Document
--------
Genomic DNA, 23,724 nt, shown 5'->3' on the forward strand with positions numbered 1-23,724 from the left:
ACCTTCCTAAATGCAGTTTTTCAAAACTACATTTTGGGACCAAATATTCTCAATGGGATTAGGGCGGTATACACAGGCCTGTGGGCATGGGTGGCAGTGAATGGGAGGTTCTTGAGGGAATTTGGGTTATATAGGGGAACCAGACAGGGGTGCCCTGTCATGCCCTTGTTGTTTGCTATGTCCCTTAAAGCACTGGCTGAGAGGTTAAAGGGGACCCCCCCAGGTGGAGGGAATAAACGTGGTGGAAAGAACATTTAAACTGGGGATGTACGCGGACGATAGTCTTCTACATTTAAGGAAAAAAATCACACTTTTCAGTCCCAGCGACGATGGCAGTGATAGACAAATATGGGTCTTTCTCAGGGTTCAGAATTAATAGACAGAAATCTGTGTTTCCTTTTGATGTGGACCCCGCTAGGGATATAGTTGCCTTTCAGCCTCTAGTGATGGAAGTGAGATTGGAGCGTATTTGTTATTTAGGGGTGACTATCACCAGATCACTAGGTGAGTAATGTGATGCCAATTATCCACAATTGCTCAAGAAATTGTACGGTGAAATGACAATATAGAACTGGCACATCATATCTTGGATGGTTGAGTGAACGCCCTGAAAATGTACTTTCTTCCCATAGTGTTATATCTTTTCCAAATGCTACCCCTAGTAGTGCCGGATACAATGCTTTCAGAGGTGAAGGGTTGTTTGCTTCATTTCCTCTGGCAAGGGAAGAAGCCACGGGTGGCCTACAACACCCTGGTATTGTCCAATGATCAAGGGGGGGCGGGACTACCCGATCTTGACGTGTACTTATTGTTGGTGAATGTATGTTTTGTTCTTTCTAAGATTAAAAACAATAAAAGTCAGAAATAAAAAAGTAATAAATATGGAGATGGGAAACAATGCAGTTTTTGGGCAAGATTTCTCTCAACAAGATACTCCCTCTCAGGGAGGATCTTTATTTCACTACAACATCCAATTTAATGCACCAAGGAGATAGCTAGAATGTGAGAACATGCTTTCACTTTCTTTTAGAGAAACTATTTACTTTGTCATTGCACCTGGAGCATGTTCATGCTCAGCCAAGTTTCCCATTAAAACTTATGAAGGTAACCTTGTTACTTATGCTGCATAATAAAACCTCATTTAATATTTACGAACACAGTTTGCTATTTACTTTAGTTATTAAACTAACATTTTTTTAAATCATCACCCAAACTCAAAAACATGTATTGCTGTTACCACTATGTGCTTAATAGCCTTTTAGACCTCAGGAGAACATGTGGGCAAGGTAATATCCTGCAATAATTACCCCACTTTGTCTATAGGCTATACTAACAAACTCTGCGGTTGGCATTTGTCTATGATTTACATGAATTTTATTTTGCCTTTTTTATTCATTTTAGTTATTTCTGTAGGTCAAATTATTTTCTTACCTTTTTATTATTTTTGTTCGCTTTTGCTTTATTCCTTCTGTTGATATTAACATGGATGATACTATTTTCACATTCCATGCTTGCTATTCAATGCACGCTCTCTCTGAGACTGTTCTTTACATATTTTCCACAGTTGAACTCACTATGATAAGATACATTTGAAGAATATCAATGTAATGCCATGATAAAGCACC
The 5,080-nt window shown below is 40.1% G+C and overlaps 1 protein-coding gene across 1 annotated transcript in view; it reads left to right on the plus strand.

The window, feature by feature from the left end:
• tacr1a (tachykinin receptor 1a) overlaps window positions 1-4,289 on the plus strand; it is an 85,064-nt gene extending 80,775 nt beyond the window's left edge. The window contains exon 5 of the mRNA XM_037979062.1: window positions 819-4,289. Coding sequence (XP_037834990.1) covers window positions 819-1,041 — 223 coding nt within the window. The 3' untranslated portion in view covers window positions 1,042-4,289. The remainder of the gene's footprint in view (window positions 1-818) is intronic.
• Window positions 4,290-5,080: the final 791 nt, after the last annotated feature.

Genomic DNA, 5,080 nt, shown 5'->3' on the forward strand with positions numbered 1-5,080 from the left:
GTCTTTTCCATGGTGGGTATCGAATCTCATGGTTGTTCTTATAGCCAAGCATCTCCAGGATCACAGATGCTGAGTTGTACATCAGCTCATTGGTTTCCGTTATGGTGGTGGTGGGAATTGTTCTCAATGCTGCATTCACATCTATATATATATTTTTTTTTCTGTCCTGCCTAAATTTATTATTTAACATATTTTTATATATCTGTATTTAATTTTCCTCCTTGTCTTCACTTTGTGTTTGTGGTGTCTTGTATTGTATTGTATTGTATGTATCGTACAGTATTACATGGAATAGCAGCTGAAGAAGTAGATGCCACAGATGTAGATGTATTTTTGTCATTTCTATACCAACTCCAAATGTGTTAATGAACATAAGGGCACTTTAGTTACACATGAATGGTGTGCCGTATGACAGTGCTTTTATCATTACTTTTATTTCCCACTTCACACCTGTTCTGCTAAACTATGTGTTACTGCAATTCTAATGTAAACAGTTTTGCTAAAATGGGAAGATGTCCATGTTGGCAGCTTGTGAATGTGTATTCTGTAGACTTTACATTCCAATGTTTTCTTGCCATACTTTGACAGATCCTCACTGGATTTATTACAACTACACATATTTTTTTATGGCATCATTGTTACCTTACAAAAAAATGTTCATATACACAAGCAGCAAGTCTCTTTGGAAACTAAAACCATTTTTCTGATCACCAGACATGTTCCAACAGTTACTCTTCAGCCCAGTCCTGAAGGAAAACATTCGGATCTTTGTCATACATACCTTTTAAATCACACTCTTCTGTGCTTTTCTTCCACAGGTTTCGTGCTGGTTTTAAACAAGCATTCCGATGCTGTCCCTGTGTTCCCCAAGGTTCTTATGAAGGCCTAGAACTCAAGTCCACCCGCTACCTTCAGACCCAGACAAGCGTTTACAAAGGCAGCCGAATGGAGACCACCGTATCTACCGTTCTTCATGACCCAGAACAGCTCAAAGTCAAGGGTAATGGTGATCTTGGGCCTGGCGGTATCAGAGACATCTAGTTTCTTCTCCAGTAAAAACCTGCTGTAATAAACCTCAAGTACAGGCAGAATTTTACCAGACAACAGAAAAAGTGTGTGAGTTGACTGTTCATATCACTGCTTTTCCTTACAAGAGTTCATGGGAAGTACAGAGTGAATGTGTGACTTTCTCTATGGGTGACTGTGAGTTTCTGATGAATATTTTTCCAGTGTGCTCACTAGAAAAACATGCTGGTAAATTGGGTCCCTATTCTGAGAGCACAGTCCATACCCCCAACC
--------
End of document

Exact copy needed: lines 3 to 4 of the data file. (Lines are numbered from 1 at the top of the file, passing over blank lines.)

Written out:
The 5,080-nt window shown below is 40.1% G+C and overlaps 1 protein-coding gene across 1 annotated transcript in view; it reads left to right on the plus strand.

The window, feature by feature from the left end: